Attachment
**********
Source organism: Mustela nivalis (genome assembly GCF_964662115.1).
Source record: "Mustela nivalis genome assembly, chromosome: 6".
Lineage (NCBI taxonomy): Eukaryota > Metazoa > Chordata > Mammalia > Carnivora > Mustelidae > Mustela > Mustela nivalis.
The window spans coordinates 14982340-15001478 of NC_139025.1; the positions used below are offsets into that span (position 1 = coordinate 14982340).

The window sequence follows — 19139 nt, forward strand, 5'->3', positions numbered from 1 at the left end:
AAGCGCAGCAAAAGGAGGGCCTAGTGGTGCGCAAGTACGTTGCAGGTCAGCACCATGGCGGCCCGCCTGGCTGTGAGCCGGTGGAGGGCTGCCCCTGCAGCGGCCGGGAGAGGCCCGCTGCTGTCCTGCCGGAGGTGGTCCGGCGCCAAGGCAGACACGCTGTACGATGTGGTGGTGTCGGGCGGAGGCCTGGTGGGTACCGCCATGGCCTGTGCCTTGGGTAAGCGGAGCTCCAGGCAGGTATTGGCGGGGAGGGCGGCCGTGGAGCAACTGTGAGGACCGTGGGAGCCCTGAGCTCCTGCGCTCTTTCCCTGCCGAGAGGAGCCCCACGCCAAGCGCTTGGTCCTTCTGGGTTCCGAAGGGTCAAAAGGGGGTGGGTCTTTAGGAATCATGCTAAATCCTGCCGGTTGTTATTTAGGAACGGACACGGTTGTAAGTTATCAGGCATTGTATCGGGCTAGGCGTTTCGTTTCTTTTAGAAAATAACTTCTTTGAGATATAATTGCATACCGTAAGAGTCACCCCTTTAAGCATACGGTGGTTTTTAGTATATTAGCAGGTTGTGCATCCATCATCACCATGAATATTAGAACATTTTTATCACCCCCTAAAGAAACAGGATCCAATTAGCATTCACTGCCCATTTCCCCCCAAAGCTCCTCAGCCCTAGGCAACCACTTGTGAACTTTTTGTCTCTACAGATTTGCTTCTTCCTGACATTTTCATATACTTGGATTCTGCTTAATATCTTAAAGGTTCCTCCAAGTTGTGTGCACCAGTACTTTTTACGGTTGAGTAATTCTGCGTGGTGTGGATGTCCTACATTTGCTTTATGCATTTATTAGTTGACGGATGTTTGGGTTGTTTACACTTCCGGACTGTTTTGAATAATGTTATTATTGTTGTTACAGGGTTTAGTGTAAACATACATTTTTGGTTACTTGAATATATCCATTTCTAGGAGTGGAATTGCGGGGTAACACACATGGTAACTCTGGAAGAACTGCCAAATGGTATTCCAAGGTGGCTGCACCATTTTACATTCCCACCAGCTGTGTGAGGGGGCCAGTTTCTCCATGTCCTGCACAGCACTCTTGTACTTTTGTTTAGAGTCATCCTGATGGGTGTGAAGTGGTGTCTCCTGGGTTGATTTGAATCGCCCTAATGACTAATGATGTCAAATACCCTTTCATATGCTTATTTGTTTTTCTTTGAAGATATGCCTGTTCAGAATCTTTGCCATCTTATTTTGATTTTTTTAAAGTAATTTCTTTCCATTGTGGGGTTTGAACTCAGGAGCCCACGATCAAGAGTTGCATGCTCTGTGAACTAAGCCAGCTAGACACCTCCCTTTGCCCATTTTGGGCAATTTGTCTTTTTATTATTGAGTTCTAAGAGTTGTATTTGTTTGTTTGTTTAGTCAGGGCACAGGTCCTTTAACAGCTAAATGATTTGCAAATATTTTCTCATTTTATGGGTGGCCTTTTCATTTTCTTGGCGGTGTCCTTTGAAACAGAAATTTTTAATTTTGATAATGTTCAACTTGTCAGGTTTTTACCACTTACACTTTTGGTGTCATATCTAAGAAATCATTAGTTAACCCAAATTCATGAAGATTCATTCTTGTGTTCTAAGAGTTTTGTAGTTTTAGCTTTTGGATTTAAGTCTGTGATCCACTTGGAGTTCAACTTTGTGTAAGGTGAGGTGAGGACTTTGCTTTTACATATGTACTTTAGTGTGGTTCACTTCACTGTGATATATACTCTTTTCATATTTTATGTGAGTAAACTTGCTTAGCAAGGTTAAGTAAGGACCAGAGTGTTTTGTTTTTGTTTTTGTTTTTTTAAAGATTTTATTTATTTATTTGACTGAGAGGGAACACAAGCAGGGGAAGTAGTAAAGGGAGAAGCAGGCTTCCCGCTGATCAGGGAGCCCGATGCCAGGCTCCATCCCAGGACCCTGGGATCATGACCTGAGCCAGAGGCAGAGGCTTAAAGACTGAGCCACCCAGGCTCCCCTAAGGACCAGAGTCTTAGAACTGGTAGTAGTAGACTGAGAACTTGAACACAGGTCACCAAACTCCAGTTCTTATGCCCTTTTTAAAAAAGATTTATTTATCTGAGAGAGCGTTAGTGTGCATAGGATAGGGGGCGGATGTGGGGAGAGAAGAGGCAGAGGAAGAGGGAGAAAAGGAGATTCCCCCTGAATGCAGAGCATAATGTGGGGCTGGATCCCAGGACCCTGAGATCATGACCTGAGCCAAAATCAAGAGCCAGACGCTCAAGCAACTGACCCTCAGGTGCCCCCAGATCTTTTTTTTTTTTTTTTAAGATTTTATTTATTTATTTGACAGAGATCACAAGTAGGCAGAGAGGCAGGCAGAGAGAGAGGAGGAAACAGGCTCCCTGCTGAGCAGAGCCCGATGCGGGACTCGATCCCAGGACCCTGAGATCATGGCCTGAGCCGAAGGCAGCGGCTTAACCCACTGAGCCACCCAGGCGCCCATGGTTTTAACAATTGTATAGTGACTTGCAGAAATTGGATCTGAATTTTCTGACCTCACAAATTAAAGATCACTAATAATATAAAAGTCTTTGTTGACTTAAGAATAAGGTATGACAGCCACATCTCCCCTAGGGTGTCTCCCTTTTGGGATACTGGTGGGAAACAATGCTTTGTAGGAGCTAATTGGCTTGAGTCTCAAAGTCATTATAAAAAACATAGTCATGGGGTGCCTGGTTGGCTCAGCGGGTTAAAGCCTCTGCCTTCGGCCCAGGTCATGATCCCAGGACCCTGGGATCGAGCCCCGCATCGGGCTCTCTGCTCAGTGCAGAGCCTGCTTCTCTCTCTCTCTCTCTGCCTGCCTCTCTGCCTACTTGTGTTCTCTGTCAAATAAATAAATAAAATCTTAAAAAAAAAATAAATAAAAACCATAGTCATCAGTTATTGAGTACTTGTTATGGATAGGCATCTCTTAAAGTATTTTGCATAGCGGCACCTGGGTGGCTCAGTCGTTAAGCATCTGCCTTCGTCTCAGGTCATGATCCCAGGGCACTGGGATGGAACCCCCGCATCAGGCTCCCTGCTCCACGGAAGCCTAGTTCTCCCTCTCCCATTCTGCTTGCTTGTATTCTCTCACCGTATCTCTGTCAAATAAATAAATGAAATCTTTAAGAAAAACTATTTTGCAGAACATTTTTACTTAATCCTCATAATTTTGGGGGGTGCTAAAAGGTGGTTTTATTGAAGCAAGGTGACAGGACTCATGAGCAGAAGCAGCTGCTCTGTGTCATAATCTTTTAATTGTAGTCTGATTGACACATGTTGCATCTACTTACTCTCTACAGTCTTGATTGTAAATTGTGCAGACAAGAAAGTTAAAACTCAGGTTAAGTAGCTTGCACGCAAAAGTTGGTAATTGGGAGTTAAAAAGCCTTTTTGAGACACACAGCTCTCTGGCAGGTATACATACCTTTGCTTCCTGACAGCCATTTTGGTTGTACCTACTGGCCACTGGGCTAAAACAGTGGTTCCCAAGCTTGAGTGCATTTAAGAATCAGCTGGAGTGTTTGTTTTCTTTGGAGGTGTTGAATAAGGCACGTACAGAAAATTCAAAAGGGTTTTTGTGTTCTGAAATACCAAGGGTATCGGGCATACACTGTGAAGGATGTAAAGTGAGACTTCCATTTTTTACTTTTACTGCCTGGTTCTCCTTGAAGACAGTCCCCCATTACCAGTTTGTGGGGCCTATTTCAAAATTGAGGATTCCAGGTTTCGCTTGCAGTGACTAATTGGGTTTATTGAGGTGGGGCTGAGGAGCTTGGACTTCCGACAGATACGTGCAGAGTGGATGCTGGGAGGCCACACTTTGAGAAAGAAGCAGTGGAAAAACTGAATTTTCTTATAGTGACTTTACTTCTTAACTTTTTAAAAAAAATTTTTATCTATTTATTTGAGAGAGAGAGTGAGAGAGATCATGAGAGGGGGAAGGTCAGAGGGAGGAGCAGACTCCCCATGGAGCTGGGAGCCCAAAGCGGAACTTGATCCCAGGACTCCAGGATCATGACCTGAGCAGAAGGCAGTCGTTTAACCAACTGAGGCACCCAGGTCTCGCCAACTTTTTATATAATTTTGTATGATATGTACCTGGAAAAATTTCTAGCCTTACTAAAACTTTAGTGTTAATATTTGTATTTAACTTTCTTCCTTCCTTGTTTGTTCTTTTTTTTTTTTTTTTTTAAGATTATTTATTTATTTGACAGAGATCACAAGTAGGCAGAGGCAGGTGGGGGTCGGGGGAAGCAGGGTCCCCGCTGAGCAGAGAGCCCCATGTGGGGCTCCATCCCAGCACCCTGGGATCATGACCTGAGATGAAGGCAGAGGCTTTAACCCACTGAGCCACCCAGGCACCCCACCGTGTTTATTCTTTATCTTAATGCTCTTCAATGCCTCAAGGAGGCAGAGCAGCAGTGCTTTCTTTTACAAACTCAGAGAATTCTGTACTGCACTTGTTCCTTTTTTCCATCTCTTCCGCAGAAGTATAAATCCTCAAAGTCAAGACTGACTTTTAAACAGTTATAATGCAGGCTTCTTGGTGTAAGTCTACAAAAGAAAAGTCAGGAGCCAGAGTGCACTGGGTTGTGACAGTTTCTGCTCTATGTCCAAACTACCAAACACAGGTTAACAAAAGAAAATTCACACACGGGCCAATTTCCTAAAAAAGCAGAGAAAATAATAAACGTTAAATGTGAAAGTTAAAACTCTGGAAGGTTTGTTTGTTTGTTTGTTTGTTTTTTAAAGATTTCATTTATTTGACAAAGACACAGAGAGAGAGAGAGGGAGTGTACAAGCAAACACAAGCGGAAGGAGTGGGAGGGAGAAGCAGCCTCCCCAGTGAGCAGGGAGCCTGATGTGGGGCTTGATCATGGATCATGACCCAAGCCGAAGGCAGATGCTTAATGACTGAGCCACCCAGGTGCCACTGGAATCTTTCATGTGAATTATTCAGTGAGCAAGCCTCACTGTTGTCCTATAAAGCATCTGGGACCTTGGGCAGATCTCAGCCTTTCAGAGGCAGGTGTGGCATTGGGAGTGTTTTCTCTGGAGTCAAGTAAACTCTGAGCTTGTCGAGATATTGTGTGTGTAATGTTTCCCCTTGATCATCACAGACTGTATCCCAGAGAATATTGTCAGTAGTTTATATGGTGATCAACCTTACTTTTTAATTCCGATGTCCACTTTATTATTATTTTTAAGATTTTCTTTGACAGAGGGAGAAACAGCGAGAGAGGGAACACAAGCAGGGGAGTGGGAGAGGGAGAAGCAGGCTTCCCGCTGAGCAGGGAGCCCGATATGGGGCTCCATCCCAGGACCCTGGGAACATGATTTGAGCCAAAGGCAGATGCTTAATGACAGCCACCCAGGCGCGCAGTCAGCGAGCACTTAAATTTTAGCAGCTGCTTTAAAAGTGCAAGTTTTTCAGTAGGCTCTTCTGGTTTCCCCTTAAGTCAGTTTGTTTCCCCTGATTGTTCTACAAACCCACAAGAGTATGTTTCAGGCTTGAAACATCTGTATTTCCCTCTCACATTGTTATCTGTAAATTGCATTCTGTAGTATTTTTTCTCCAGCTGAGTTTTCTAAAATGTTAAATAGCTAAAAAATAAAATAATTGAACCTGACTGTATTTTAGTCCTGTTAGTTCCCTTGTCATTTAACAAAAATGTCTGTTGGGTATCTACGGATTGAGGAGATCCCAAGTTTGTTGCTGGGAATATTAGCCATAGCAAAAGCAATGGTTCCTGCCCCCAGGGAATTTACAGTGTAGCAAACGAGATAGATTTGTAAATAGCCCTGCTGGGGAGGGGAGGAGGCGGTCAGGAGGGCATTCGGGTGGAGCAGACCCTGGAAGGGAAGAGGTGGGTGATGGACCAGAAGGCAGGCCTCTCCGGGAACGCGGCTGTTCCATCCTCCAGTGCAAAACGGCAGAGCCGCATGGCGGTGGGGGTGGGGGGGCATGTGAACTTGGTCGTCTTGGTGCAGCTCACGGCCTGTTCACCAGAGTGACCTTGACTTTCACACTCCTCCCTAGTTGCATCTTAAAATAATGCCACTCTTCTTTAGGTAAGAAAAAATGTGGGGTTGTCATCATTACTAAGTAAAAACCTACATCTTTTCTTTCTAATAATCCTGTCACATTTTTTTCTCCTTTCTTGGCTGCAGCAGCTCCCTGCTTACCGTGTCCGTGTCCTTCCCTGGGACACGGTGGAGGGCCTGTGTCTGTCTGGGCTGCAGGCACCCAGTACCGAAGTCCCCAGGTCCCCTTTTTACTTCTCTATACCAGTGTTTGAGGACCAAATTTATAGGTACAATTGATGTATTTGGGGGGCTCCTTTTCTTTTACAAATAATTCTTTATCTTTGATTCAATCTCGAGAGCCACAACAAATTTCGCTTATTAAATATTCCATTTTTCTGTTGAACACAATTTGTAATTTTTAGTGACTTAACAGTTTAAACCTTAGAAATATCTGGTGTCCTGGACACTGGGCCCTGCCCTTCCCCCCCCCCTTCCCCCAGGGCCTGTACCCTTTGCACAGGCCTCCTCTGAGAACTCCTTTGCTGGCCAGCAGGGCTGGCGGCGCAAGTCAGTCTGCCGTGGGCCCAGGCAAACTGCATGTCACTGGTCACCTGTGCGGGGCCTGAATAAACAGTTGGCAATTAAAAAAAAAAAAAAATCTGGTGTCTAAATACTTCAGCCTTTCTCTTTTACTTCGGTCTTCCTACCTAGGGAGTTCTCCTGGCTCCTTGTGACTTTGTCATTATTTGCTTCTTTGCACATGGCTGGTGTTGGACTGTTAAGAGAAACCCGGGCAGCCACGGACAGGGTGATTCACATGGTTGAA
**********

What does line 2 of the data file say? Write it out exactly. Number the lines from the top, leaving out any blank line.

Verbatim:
Source record: "Mustela nivalis genome assembly, chromosome: 6".